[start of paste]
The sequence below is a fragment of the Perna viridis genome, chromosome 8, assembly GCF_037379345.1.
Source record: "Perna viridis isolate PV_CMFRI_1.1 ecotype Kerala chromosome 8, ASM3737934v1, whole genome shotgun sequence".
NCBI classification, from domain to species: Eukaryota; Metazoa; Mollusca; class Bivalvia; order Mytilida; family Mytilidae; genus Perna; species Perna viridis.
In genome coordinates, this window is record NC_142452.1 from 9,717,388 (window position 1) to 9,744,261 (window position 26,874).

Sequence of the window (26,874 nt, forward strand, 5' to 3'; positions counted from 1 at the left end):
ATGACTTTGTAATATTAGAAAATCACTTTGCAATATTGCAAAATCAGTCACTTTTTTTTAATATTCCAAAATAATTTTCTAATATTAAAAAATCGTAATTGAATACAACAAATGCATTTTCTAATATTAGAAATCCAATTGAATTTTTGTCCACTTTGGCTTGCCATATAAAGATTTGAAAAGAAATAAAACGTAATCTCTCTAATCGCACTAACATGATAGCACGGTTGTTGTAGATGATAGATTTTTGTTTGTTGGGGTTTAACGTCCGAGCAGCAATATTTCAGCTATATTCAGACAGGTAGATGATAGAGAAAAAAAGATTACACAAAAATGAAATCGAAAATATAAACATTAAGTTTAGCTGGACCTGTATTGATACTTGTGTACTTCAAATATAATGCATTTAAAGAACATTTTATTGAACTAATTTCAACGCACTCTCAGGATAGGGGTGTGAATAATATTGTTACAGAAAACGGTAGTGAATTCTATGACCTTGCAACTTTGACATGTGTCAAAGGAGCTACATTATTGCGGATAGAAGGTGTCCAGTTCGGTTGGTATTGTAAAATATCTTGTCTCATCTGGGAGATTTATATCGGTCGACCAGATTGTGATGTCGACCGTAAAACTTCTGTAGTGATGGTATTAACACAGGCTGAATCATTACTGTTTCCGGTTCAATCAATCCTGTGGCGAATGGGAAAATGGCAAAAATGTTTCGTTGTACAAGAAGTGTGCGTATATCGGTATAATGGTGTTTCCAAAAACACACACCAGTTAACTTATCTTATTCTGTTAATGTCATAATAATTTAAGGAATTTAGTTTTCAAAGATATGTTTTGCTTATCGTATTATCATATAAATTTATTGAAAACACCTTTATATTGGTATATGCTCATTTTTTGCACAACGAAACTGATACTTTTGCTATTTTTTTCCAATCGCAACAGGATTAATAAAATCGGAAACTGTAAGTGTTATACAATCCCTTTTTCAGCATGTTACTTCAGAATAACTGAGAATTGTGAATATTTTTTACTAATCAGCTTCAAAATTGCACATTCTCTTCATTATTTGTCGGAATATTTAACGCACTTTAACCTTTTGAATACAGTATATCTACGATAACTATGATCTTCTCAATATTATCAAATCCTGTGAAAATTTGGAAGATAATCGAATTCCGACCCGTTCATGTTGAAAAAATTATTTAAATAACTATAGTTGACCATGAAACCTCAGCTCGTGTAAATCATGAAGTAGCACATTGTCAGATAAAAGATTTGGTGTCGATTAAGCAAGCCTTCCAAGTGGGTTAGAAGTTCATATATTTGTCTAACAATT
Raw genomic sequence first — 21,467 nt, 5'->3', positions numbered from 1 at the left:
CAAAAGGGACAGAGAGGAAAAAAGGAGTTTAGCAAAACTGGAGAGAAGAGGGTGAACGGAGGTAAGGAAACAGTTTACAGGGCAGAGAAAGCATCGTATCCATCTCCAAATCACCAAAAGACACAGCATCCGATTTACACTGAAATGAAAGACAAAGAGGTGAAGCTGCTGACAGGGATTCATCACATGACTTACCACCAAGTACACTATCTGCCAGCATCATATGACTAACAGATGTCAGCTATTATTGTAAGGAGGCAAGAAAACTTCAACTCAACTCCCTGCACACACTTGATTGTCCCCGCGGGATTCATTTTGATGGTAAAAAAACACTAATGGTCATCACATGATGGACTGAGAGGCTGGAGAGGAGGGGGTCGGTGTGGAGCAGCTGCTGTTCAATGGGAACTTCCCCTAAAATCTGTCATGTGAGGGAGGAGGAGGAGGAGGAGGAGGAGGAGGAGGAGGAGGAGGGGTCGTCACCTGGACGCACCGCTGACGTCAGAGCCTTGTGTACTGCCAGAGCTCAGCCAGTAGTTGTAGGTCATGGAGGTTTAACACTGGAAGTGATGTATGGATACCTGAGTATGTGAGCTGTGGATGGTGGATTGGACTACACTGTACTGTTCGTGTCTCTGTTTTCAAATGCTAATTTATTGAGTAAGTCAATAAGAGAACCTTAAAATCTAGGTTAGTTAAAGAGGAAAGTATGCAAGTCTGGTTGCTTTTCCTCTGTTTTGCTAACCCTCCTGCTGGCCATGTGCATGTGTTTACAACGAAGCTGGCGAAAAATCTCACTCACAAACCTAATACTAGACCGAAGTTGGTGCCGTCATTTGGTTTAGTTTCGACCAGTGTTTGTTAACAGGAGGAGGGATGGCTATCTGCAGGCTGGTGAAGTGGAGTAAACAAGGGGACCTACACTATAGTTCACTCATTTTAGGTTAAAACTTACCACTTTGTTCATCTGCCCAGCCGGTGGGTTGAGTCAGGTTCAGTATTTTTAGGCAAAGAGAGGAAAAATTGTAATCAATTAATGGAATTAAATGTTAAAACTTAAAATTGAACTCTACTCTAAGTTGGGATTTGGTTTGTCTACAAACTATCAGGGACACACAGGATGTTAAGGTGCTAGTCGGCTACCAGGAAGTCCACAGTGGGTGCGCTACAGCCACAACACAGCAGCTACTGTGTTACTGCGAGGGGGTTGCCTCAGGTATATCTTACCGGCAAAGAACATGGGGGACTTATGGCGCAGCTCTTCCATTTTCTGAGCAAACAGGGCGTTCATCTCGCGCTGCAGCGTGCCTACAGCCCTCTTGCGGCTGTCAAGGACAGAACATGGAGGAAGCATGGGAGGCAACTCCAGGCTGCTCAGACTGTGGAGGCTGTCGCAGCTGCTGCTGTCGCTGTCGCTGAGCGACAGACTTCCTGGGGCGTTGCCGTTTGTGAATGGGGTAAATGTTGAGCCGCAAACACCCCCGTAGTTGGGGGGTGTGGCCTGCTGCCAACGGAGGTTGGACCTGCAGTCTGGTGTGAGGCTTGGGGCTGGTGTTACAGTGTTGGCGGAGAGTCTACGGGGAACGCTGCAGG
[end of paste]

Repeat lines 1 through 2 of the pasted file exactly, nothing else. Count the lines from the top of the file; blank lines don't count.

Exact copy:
The sequence below is a fragment of the Perna viridis genome, chromosome 8, assembly GCF_037379345.1.
Source record: "Perna viridis isolate PV_CMFRI_1.1 ecotype Kerala chromosome 8, ASM3737934v1, whole genome shotgun sequence".